the trainees had a presentation that evening which revolved around songs with an environmental theme. either everyone was too shy or too tired to think of creative ways to interpret the songs but the performances lacked magic. members usually take this opportunity to bark back since they were subject to ridicule as trainees, and it is often part of the way things are done in the club, but the heckling can at times get unfettered and foul. nevertheless, i've always thought, given some limitations, it was a great way to break the imaginary walls of ice that seem to stand between members and trainees. outside of that elusive dog tag, there really is no hierarchy within AMCI. the drinking carried on until 2AM, and although i turned in at half past midnight, i could not get myself to sleep, due only partly to the noise. there really is no rest for the wicked.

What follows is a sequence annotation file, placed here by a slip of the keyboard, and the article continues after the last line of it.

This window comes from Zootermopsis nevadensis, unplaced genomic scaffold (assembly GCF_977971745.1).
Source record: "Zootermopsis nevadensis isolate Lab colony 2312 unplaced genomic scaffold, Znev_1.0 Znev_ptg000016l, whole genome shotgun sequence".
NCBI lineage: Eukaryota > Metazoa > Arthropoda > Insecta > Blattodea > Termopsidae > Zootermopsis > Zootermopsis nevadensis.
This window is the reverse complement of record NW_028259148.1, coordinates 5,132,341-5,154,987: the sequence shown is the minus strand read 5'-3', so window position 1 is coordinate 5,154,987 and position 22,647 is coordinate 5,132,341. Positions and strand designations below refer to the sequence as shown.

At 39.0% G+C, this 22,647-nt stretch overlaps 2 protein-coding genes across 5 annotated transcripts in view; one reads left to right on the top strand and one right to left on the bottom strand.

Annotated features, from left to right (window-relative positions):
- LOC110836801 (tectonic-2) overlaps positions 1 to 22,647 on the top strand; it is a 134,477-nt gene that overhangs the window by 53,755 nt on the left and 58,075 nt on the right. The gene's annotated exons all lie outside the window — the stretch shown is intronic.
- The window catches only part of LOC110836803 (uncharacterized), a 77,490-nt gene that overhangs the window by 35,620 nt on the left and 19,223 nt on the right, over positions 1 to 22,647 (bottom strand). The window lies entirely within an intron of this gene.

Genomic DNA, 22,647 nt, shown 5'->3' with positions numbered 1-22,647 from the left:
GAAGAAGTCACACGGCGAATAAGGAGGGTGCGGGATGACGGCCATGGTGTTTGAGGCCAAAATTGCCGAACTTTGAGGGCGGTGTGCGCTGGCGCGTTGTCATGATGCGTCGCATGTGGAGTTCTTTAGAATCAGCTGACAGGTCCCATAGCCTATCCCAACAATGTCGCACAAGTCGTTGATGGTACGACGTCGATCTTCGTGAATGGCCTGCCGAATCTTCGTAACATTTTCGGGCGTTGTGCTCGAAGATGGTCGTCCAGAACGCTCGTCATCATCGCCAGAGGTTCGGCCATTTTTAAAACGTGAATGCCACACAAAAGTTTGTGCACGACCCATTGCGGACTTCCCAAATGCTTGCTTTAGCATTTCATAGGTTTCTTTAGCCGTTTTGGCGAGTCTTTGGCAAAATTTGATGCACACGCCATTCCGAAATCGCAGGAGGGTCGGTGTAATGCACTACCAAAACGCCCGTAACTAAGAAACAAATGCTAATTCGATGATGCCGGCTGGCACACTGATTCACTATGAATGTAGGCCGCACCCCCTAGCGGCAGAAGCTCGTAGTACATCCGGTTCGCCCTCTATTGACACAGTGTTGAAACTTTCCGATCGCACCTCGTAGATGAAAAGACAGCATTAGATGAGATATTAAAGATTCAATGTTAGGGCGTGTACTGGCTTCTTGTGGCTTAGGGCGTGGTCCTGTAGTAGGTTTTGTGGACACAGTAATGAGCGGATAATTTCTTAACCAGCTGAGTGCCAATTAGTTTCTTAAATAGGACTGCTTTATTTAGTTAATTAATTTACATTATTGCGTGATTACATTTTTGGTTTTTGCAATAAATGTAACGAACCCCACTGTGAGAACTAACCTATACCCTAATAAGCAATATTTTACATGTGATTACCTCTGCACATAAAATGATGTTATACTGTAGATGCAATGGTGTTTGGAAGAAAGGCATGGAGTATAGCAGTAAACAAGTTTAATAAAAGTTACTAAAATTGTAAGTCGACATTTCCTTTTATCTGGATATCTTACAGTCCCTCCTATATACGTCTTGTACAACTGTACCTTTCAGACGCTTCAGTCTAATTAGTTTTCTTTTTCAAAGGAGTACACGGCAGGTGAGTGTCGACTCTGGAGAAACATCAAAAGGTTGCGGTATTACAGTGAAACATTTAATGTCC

i awoke many times during the night, hearing hooves on the ground and these immense bovine mouths masticating grass outside my tent. eventually i rose to the sound of trainees tending to the kitchen and started getting ready to trek down. the morning poured slowly over the campsite, and in that half light i managed to witness the carnage of the previous night's socials: people sleeping under tarps, puke scattered near kitchens, and bottles that have gone missing. by a little past 6AM, we were ready to trek. i knew that this would be the real challenge for me, and shortly after we left the campsite, i felt a sharp, jabbing pain on my ankle, not unlike the feeling that a blunt object is being poked into the side of my foot. it was brief, but happened often, sometimes even when i was just standing up. princeton gave me a pill, and i don't know if it helped because the sharp pain would skewer itself into my bone and remind me of my recent disability.